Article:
A minimum wage job is good training for young people writes Brian Brenberg, assistant professor at The King’s College in a recent CNBC .com article. (http://www.cnbc.com/id/101340105 ) It’s where student workers like those in his freshman economics class learn to show up on time, take instruction and follow rules, he says. Some young employees I see in retail stores appear to enjoy their work, despite the perceived mundane nature of the job. Others clearly would rather be almost anywhere else than taking my order or bagging my groceries.
Of course, adult breadwinners also work retail jobs and often despair at getting stuck at the bottom while people at the top prosper. However, two points seem seldom discussed:
(1) People who own and manage business depend on their employees to help them make a profit. A positive, productive team can be a source of competitive advantage – especially at the customer contact level;
(2) Nobody deserves an inflated minimum wage just for showing up, whether students or adults.
They DO, however, deserve a wage that reflects performance and potential – if they’re worth hiring at all. Some are worth $7.25, others $8.81, said to be the average WalMart wage, while President Obama has called for $10.10 in his State of the Union address (comparable to what Costco pays in the Washington, D.C. area). Some employees even may be worth the $15.00 activists are demanding of WalMart.
The argument is made by Professor Brenberg that businesses simply will leave open positions unfilled if they’re required to pay an appreciably higher minimum wage. Unenlightened businesses likely will respond that way. However, if they want to attract, value and retain high-performance employees, employers should be willing (eager!) to pay them a wage that reflects their true value -- a performance wage, without government intervention.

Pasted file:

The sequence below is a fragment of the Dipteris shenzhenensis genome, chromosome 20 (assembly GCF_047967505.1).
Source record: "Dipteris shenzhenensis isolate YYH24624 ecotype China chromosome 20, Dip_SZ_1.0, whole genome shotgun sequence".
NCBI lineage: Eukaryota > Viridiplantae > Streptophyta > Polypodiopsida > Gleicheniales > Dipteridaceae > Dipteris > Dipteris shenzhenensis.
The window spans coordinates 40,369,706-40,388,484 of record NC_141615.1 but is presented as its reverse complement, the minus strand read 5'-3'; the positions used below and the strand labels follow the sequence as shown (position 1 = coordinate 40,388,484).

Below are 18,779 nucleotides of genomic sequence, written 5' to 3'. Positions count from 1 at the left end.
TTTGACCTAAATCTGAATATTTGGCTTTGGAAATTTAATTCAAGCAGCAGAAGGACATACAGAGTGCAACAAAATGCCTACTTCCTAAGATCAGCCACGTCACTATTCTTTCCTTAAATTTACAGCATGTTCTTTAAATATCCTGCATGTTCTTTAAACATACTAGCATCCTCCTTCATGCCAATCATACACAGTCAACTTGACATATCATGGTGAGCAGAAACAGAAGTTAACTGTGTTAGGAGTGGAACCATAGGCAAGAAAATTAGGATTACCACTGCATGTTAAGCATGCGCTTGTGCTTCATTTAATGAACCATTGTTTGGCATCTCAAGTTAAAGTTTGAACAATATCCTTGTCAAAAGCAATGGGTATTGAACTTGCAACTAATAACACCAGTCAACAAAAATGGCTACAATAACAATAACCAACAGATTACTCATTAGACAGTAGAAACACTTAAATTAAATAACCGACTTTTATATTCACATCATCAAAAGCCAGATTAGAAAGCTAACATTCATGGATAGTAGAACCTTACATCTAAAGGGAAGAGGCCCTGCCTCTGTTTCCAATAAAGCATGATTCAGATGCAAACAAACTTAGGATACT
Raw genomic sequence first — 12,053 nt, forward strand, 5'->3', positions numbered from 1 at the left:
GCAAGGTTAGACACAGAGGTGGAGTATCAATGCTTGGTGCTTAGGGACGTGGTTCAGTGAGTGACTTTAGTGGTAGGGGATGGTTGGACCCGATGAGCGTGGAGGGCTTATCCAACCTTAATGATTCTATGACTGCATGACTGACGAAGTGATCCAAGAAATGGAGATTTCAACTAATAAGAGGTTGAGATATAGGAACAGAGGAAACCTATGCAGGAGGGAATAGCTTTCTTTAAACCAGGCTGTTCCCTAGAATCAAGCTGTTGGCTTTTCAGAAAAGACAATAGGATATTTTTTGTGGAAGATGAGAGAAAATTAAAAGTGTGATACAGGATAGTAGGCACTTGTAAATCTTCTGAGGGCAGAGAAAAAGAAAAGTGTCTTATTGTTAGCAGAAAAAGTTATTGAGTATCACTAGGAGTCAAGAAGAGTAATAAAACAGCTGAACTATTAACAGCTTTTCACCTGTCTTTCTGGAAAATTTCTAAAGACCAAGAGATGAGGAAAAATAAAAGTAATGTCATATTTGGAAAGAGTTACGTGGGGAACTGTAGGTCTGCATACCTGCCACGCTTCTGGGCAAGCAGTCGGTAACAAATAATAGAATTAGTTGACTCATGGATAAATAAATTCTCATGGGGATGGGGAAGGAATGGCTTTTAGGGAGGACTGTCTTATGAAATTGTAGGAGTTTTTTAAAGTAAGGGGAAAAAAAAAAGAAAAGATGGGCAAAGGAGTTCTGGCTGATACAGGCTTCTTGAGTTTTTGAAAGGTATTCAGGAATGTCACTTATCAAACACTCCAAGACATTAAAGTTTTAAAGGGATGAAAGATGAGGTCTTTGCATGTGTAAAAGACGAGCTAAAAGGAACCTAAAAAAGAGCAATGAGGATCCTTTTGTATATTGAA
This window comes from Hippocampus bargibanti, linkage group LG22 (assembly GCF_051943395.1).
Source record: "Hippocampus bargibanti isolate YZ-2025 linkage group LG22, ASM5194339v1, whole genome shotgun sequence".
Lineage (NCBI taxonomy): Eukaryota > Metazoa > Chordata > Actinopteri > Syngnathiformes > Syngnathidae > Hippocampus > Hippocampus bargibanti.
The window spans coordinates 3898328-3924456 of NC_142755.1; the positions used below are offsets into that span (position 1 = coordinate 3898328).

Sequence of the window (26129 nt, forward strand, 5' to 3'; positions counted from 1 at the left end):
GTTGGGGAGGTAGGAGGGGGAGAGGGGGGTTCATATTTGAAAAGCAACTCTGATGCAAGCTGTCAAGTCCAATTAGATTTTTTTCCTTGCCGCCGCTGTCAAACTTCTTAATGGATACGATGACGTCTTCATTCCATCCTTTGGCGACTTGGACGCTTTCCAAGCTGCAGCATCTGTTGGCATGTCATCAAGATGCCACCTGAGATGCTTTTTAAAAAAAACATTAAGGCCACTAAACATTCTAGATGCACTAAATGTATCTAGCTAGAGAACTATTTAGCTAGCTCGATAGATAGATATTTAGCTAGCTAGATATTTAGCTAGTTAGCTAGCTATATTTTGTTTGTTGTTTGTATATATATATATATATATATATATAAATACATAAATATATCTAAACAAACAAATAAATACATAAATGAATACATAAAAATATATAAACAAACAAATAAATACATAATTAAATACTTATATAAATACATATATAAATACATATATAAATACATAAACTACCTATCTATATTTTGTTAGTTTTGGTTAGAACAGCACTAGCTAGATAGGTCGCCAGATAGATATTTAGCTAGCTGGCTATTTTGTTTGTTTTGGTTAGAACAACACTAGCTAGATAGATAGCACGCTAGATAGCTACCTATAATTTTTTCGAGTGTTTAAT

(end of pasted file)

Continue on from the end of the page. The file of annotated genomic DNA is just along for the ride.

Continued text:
Brenberg concludes his article by writing that, given a higher minimum wage, “it will be harder for students like mine to land that first job and acquire those skills that lead to upward mobility.” That may be true if government forces the issue. But consider this, professor: Poor performing students in your classroom get Fs. Top performers get As. Most F students eventually weed themselves out, while most top performers continue being top performers. Similarly, poor workers either weed themselves out or get stuck in the low wage trap. Others will grab the brass ring and perform so well they could be earning $15 in short order. And their employer will be glad to pay it.
Perform more, get more. It works on Wall Street, so why not on Main Street?
Takeaway: The people who work for you are a potential source of competitive advantage. Pay high performance people high performance pay. And let them set the example for others.